Arguably, the Gold Medal won by the US Show Jumping Team at the recent World Equestrian Games is a huge success. After all, it’s the first time the team has ever won gold in this competition and it had the added bonus of being on home turf.
I would be a lot more proud of the team if one of the members hadn’t served a six month suspension from showing for animal cruelty in 2016. To my mind, it’s just not that sporting if you “encourage” your horse to jump higher by using illegal methods.
And no, it’s not McLain Ward. Sure, back in 1999, Ward was suspended for eight months and fined $13,000 for suspected hypersensitivity on Sapphire’s left leg. However, since then there hasn’t been a whiff of scandal about him.
The person I question is Devin Ryan, who was expelled from the Hampton Classic Show Grounds on Aug. 28, 2015, after USEF stewards and veterinarians found marks on the legs of five horses under Ryan’s care. That’s right, five horses. Ryan was subsequently found guilty of violating animal welfare rules. His punishment? A six thousand dollar fine and a six month suspension. Basically a slap on the wrist. Here we are in 2018 and he is representing the US at one of the most prestigious competitions in the world.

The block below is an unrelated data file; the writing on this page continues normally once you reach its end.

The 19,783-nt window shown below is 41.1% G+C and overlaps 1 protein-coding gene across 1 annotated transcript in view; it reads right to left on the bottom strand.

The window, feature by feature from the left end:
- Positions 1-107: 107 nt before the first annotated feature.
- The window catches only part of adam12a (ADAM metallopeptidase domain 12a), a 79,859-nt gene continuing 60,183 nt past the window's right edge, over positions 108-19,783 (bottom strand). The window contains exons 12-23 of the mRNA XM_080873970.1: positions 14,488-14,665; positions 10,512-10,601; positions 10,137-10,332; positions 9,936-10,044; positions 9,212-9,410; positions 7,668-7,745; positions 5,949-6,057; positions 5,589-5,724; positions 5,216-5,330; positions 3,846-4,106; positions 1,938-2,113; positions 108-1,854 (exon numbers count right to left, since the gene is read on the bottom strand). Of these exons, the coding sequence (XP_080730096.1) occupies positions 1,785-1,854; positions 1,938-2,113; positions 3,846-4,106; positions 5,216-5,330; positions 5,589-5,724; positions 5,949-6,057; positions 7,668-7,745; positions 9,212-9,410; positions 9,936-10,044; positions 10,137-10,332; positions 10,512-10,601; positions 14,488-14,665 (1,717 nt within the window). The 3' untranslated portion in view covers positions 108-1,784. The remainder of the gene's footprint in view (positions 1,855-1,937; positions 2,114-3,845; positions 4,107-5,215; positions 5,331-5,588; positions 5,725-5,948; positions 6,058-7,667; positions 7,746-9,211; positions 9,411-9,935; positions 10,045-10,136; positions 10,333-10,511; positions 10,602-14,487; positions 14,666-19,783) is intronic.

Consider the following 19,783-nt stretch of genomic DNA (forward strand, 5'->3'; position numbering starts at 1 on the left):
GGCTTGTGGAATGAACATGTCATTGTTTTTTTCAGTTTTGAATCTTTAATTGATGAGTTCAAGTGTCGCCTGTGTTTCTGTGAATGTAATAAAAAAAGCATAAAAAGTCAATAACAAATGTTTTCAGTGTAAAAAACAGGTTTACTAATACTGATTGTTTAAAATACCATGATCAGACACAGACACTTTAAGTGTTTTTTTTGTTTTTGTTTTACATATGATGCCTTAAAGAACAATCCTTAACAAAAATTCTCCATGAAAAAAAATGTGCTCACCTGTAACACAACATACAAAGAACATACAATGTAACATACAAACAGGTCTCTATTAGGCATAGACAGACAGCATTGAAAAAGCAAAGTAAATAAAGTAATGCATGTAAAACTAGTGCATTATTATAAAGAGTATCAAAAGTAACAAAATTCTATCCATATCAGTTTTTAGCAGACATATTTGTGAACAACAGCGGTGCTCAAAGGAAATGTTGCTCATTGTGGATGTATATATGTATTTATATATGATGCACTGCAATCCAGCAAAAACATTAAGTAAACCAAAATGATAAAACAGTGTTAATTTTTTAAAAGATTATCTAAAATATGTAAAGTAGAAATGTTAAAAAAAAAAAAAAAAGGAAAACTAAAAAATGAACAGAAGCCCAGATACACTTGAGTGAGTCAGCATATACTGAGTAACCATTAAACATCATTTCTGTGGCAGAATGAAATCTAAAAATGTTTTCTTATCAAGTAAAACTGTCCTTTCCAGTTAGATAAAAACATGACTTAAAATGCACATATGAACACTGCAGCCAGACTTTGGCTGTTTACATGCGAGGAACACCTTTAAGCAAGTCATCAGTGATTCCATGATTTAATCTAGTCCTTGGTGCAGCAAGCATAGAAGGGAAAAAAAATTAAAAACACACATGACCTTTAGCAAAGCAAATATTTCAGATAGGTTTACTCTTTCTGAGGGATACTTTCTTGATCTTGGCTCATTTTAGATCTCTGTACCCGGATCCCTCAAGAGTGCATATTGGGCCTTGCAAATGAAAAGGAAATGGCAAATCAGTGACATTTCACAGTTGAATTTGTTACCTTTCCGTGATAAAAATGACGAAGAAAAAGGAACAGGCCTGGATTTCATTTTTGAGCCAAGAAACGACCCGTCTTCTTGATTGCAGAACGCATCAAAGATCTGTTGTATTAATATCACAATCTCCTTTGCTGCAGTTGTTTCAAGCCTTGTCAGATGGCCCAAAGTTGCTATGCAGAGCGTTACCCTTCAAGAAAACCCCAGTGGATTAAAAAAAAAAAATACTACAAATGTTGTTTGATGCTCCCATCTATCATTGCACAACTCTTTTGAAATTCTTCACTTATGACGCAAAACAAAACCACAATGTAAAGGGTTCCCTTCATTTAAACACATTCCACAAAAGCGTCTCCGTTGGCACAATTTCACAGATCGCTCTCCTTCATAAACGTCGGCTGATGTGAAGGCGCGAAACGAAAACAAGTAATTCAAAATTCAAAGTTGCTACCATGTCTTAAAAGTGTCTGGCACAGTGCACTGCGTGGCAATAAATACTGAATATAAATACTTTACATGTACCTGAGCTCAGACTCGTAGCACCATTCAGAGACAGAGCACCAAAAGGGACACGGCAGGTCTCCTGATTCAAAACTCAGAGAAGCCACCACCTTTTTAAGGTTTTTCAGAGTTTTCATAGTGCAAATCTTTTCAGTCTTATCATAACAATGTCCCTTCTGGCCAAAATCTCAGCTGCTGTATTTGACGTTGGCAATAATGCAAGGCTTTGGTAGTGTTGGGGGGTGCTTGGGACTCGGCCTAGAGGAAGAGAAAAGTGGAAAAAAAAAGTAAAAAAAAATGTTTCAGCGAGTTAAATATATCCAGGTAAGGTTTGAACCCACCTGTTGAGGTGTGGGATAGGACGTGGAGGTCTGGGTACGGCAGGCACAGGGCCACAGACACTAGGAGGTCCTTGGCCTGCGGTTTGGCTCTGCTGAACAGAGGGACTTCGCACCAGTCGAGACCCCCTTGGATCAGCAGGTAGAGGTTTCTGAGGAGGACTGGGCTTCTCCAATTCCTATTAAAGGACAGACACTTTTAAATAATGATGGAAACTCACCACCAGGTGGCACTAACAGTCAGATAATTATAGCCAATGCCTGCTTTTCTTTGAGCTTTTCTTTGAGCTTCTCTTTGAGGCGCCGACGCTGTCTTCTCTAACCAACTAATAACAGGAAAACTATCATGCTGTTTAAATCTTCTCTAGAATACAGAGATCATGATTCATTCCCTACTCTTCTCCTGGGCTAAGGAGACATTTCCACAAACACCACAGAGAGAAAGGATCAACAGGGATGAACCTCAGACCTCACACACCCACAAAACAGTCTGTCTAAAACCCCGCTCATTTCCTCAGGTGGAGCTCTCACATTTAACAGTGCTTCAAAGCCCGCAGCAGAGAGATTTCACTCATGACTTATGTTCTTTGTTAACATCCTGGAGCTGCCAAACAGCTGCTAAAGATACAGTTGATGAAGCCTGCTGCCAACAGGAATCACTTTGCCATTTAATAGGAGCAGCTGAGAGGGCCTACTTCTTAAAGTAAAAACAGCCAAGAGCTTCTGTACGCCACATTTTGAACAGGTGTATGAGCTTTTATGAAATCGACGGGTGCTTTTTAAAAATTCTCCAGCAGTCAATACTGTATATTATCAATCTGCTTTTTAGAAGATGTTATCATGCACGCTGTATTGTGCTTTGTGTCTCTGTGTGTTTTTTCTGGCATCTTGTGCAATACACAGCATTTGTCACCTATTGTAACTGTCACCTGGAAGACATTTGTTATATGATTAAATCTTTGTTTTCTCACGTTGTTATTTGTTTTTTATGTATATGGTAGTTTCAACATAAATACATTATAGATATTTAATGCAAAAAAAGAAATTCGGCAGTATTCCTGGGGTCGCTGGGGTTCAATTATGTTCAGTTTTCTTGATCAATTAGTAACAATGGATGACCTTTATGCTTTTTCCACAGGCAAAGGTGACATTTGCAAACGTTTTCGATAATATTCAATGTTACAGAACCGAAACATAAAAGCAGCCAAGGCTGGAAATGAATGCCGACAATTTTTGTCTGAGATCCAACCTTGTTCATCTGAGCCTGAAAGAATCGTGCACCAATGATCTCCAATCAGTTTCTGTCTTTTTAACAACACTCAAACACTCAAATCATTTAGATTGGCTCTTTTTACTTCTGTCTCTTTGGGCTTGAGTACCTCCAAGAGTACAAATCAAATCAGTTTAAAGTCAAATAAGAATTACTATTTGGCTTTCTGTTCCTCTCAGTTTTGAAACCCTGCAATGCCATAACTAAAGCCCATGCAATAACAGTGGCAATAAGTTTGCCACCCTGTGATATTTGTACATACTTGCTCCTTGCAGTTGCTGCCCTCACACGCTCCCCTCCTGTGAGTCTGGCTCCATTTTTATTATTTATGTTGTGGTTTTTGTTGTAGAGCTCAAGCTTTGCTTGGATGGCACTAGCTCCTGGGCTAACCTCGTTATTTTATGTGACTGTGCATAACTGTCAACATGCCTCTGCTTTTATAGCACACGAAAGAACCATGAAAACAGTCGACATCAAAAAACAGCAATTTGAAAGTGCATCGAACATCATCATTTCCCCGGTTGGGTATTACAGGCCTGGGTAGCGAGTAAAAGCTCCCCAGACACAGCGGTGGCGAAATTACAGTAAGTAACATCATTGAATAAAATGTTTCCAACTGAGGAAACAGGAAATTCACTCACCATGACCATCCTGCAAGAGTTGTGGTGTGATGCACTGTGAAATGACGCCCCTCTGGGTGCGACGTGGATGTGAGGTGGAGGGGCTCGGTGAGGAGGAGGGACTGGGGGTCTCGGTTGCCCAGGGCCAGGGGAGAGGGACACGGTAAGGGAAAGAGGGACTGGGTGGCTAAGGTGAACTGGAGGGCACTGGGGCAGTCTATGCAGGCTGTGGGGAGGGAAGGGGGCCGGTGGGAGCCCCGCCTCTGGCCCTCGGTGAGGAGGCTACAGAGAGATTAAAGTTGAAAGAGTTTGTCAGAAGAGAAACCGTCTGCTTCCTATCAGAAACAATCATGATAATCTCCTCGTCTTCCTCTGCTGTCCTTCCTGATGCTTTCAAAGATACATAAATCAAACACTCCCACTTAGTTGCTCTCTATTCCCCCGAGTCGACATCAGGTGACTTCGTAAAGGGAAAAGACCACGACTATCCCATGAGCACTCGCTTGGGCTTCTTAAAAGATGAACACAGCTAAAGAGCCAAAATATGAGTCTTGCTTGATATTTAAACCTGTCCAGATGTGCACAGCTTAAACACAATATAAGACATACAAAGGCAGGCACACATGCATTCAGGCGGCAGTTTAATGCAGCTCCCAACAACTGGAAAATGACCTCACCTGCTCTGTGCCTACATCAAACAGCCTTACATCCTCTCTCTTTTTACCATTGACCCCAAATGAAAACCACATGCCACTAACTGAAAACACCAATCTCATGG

Yes, Eddie Blue is a fabulous horse with tremendous scope. Ryan has piloted him to multiple Grand Prix wins over the past few years. But tell me there weren’t other horse/rider combinations who could represent our country without the shadow of shame.
Of course, poling (hitting a horse with a pole to make them jump higher), soring (applying caustic chemicals to a horse’s legs to make them hurt if they hit a jump), putting tacks in boots and other methods are illegal. The problem is that too many owners turn a blind eye to these practices when the horses win. None of this is new. However, it is our responsibility as caretakers of our equine partners, to make sure these practices don’t continue. Everyone makes a huge stink over the fate of the Big Lick Walking horses, but turns a blind eye when it happens in other disciplines.
To put a Gold Medal around the neck of someone who was investigated and suspended? That’s not what our sport or the US Team should be about.